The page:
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Job Task Planning and Organizing
  • Estheticians, electrologists and workers in related occupations create their own work schedules through appointment bookings. They order their tasks for greater efficiency. There are daily disruptions to their schedules due to no-shows, tardiness and last-minute appointments. Unless they own and operate a one-person shop, they may need to co-ordinate with co-workers and supervisors. (2)
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Decision Making
  • Decide the timing and length of appointments. Consider your availability and the type of service being provided. (1)
  • Select tools and products for use and sale. Select from a variety of tools and products, such as nail clippers and nail polishes. (1)
  • Choose treatment processes. Consider customers' preferences and needs and the services being provided. (2)
  • Decide upon fees to charge for services, such as hair removal, manicures, tattoos and piercings. Consider the fees charged by competing service providers and factors, such as the location of your salon, the size of your existing customer base and the number of walk-in clients you get. (3)
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Problem Solving
  • Fall behind schedule because of delays created by late and double-booked customers. Reschedule appointments and request help from co-workers to get back on schedule. (1)
  • Find that treatments are not effective. Speak with suppliers and co-workers to determine the cause and possible alternative approaches. (2)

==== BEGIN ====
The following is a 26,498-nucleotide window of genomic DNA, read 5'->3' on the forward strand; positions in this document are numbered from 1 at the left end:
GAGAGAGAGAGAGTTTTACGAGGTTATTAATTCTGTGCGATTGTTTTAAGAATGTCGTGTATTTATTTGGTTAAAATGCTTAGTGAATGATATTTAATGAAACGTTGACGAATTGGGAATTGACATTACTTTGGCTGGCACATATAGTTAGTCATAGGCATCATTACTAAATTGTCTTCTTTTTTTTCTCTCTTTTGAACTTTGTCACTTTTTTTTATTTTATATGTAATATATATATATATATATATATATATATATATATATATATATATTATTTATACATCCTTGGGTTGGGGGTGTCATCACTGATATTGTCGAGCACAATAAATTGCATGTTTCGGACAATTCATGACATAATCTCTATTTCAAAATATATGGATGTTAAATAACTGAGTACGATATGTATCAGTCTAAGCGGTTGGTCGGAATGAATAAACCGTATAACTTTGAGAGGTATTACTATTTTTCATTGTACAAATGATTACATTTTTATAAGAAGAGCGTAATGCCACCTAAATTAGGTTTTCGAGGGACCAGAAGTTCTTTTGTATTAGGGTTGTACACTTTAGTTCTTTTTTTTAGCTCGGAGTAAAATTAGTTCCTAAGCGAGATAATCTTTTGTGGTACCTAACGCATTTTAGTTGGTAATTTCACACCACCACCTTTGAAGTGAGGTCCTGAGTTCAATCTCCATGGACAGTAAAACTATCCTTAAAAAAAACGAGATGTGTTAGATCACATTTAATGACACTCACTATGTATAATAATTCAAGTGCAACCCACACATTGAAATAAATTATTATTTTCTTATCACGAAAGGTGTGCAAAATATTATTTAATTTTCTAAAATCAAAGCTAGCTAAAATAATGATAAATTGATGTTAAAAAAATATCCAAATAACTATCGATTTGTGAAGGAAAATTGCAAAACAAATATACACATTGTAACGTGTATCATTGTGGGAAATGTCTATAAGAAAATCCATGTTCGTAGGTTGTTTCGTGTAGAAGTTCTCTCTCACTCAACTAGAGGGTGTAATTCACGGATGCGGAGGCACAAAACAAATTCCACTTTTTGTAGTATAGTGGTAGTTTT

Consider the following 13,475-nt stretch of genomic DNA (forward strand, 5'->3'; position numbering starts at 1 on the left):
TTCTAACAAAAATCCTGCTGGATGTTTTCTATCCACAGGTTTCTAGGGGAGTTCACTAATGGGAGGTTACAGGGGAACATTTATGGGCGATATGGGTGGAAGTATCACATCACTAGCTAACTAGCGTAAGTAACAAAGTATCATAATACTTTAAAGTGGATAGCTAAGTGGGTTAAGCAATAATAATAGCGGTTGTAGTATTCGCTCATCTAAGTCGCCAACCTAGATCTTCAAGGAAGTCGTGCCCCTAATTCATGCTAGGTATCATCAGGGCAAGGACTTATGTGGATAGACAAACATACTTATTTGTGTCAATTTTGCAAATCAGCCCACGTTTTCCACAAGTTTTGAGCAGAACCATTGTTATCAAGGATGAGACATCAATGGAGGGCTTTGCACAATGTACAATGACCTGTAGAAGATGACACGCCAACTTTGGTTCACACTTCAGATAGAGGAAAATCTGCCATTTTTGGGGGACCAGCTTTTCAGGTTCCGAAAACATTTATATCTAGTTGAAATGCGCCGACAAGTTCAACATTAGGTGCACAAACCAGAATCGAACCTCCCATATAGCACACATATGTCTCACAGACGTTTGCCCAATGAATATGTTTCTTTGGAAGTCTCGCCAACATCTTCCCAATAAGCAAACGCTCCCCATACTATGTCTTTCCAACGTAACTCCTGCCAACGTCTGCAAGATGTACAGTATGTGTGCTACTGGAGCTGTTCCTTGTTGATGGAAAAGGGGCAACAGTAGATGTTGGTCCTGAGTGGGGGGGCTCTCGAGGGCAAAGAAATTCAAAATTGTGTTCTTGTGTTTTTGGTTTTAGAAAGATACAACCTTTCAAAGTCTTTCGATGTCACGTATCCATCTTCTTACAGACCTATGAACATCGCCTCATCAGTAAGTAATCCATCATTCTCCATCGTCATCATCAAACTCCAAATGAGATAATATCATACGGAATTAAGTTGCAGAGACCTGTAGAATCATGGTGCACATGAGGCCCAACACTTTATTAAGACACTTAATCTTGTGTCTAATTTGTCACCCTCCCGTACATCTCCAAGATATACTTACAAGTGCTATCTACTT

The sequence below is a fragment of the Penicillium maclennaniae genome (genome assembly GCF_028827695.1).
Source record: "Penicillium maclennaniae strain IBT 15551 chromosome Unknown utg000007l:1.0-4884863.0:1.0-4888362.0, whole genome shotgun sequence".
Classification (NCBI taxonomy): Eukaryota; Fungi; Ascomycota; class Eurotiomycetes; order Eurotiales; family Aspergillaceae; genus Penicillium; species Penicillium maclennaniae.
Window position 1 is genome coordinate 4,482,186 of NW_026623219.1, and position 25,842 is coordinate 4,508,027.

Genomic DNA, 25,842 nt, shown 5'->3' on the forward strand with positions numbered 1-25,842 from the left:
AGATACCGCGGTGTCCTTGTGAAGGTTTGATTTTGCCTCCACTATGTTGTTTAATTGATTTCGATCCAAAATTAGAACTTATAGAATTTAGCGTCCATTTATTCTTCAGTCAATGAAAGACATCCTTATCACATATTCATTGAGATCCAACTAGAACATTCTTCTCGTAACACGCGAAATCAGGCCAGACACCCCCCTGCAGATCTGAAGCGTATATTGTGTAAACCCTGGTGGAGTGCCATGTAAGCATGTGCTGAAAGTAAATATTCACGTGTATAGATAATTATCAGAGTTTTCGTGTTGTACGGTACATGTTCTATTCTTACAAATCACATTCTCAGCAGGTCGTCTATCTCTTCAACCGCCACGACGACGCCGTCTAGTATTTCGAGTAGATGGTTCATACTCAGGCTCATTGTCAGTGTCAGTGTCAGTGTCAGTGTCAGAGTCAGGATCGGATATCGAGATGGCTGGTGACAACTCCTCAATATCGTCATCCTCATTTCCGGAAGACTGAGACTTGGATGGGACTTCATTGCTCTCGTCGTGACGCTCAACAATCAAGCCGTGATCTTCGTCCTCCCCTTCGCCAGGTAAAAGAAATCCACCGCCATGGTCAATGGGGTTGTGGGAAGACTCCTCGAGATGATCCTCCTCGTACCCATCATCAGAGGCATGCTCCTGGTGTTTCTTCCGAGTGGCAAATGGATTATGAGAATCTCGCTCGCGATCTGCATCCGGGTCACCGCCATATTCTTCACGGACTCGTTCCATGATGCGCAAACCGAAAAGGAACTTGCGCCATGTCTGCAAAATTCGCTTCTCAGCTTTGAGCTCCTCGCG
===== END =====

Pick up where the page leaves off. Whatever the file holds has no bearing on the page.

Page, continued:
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Finding Information
  • Refer to client files for such information as past treatments and known health problems. (1)
  • Locate product information by visiting manufacturer and supplier websites and by speaking with customers, co-workers and colleagues. (2)
  • Locate information about skin and nail conditions by conducting Internet-based research, reading textbooks and speaking with co-workers. (2)
  • Find information about fashion and fashion trends by observing hairstyles worn by models, musicians and actors and by talking with suppliers and other hairstylists. (2)
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Critical Thinking
  • Judge the performance of products, such as nail polishes and hair removal systems. (1)
  • Evaluate the condition of skin and nails and determine treatment and style options. Evaluate the health and condition of skin by observing features, such as dryness, porosity, elasticity and texture. Assess the condition of nails by noting texture, thickness, colour and signs of fungi and infections. (2)
  • Judge the suitability of customer product choices. For example, consider the mental states of clients before agreeing to tattoo their bodies. (2)